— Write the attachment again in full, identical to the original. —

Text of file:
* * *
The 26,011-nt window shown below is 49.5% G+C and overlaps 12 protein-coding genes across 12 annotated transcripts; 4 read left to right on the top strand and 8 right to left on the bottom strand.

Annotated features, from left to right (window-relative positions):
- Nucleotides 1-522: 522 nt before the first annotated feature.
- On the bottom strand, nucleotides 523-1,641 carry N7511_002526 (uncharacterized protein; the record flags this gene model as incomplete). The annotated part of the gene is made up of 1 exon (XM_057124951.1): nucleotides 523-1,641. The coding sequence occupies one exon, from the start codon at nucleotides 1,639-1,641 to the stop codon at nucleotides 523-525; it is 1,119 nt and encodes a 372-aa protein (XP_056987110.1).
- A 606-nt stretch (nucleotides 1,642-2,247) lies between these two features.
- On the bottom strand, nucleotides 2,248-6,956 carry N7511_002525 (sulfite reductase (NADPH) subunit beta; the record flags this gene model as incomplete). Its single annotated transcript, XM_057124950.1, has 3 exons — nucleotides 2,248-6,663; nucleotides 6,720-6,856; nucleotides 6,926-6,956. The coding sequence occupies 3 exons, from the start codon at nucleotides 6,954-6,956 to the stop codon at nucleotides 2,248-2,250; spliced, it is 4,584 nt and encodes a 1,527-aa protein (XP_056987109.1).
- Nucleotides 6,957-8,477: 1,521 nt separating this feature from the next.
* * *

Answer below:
The 26,011-nt window shown below is 49.5% G+C and overlaps 12 protein-coding genes across 12 annotated transcripts; 4 read left to right on the top strand and 8 right to left on the bottom strand.

Annotated features, from left to right (window-relative positions):
- Nucleotides 1-522: 522 nt before the first annotated feature.
- On the bottom strand, nucleotides 523-1,641 carry N7511_002526 (uncharacterized protein; the record flags this gene model as incomplete). The annotated part of the gene is made up of 1 exon (XM_057124951.1): nucleotides 523-1,641. The coding sequence occupies one exon, from the start codon at nucleotides 1,639-1,641 to the stop codon at nucleotides 523-525; it is 1,119 nt and encodes a 372-aa protein (XP_056987110.1).
- A 606-nt stretch (nucleotides 1,642-2,247) lies between these two features.
- On the bottom strand, nucleotides 2,248-6,956 carry N7511_002525 (sulfite reductase (NADPH) subunit beta; the record flags this gene model as incomplete). Its single annotated transcript, XM_057124950.1, has 3 exons — nucleotides 2,248-6,663; nucleotides 6,720-6,856; nucleotides 6,926-6,956. The coding sequence occupies 3 exons, from the start codon at nucleotides 6,954-6,956 to the stop codon at nucleotides 2,248-2,250; spliced, it is 4,584 nt and encodes a 1,527-aa protein (XP_056987109.1).
- Nucleotides 6,957-8,477: 1,521 nt separating this feature from the next.